Collector’s Showcase: June 2016

Collector's Showcase: June 2016

Culinary Arts Museum at Johnson & Wales University

Whether you are a student, professional chef, collect kitchenalia or just appreciate history, cooking and food, the Culinary Arts Museum in Providence, Rhode Island, should be at the top of your list for a visit. Located on the Harborside Campus of Johnson & Wales University, this 25,000-square-foot teaching museum has the mission to preserve and interpret culinary and hospitality heritage for both JWU students and the public at-large.

The museum’s origin goes back to a 1979 donation of 7,500 cookbooks, some dating to the 1600s. The collection continues to grow under the stewardship of Director and Curator Richard J.S. Gutman. Today, there are roughly 200,000 items, including menus, appliances, advertising, food packaging and branding, signage, photographs, tools and instruments from centuries past, historical documents, the work of students and instructors, and iconic items from famed chefs. There are even buildings, building fragments and vehicles inside the museum. While seemingly all categories under the culinary umbrella are represented, it is the displays and ever-changing special exhibits culled from this collection that tell the bigger story.

“Our goal is to inform our students about the culinary past so they can be better prepared to shape the food landscape of the future,” shares Gutman. “Unending stories are realized through these exhibits.”

Walk into the museum and immerse yourself in diner history with vignettes that follow the evolution of the 19th-century horse-drawn lunch wagons into the classic American diners that transformed the 20th century dining-out experience. Lit by the glow of the original Moody’s Diner neon sign, there is a place to sit at a booth or on a stool at the soda fountain, with a countertop jukebox and daily specials on view. Part of the exhibition includes the Ever Ready Diner, an actual 15-stool eatery built in 1926 by the Worcester Lunch Car Company. This will give you the opportunity to walk inside and appreciate the tight quarters and aesthetic design of these iconic roadside restaurants.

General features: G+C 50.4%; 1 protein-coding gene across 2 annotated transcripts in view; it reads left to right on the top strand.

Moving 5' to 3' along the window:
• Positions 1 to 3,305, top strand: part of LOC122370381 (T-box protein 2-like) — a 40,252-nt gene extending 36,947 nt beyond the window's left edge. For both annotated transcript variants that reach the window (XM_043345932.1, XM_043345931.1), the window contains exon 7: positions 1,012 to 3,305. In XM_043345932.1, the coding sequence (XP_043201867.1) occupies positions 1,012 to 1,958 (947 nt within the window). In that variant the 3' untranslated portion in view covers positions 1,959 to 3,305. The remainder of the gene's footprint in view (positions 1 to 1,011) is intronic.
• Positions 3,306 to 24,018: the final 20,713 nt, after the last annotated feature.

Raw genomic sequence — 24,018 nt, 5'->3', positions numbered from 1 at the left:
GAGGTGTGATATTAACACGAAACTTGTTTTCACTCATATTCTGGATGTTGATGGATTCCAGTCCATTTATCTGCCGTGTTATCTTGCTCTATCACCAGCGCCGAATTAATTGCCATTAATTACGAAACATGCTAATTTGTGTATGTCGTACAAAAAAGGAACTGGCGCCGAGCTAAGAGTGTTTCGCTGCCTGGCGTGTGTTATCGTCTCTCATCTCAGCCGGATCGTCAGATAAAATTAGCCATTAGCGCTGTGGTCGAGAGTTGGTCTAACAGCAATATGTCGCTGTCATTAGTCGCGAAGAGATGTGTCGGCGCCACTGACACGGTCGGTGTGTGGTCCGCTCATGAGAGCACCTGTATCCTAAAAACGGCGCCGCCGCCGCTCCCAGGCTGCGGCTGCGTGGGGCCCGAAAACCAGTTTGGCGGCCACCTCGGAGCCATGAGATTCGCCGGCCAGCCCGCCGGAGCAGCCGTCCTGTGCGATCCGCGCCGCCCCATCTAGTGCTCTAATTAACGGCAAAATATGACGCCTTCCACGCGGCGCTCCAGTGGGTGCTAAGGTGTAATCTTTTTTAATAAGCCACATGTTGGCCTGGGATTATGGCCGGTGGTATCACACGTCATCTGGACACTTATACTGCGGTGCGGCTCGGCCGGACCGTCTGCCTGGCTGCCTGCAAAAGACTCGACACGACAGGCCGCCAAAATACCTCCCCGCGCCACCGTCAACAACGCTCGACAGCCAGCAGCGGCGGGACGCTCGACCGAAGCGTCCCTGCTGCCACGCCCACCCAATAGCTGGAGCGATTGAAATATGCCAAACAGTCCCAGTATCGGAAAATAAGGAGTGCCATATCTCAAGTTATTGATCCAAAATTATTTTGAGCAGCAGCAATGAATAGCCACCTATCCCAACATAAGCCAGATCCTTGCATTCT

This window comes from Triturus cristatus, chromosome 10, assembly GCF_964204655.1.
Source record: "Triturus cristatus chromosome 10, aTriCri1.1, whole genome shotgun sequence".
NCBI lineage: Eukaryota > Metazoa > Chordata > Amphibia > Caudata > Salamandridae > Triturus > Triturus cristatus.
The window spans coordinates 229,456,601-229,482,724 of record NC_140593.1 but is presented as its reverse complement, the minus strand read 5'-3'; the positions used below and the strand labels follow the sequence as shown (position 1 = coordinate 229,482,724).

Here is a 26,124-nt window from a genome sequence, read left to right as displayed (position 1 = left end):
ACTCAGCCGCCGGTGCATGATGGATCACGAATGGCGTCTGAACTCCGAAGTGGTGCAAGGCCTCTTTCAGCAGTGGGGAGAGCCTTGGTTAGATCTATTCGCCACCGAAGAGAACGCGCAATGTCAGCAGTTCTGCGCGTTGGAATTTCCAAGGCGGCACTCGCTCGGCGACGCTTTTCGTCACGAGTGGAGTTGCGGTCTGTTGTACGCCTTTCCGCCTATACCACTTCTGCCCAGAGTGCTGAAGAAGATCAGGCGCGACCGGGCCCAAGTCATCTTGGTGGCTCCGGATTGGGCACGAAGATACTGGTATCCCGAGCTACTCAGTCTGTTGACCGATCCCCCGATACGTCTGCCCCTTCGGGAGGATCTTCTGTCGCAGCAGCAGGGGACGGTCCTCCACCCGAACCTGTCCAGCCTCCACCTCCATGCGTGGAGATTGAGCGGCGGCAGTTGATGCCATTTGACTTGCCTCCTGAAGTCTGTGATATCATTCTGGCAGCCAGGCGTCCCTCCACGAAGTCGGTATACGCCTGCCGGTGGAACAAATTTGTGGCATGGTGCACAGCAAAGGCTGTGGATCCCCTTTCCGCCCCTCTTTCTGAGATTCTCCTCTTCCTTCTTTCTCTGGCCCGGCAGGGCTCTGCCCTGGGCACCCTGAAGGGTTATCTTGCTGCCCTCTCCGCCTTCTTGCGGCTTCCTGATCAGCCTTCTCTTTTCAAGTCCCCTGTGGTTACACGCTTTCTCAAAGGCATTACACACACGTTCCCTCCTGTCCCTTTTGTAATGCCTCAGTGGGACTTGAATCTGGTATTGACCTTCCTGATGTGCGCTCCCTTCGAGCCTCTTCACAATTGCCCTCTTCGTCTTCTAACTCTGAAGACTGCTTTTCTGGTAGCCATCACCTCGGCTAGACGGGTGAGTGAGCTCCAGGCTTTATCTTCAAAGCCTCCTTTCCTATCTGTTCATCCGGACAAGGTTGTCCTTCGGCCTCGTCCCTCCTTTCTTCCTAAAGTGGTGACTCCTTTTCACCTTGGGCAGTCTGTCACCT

In another area, Stoddard’s Stagecoach Tavern lets visitors step back into an 1833 tap room where travelers and locals were served in Stoddard, New Hampshire, until 1952. Taverns were the first commercial establishments in America to provide food and drink, giving them an important place in American culinary history, in addition to being gathering places in their communities.

“Country Fair to Culinary Olympics” is an exhibition that looks at cooking competitions as viewed through the prism of fairs and expositions. The country fair section features a midway and highlights the food contests, home canning, and culinary aspects of these ever-popular annual gatherings.

The museum’s “Food on the Move” exhibit illustrates the dining experience on planes, trains, and ocean liners with photographs, advertisements, menus, service items, and other artifacts reminiscent of a refined era of travel and dining, long gone but not forgotten.

“White House Vignettes” tell culinary stories of some of the U.S. presidents, drawing upon the museum’s unique collection of documents and artifacts, from Washington to Obama. Currently on display: the Bill of Fare from Abraham Lincoln’s Second Inaugural Ball; a menu for a banquet Ulysses S. Grant attended in Bangor, Maine, to celebrate the completion of a railroad line; artifacts detailing the search for a chef at John F. Kennedy’s White House; and First Lady Michelle Obama’s healthy food initiatives, including “Let’s Move.”

Of an even more historical nature is the “Culinary Beginnings” gallery, which highlights some of the tools and implements used centuries ago to prepare food and transfer it from fire to table and then from plate to mouth. The exhibit celebrates the culinary heritage of the Chinese and Koreans, the peoples along the Silk Road, the ancient Egyptians, and the Greeks and Romans of the Classical Age.

The Museum’s newest exhibit tells the story of Post Foods and its evolution from a cereal company with a handful of products to the largest U.S. food company. On display are products, advertising, photographs and packaging that illustrate this fascinating story.

What’s next? Gutman shares that a “Major, Minor, Miniature” exhibit is in the works. This will showcase the changing technology of major and minor appliances and kitchen items, and their miniature counterparts.

From a wall displaying a range of open hearth cooking tools to display cases with early examples of such popular kitchen appliances as the toaster, there’s something appetizing to look at and experience in every corner of this unique museum and its collection.

For more information and to plan a visit to the Culinary Arts Museum, go to

Collector’s Showcase: June 2016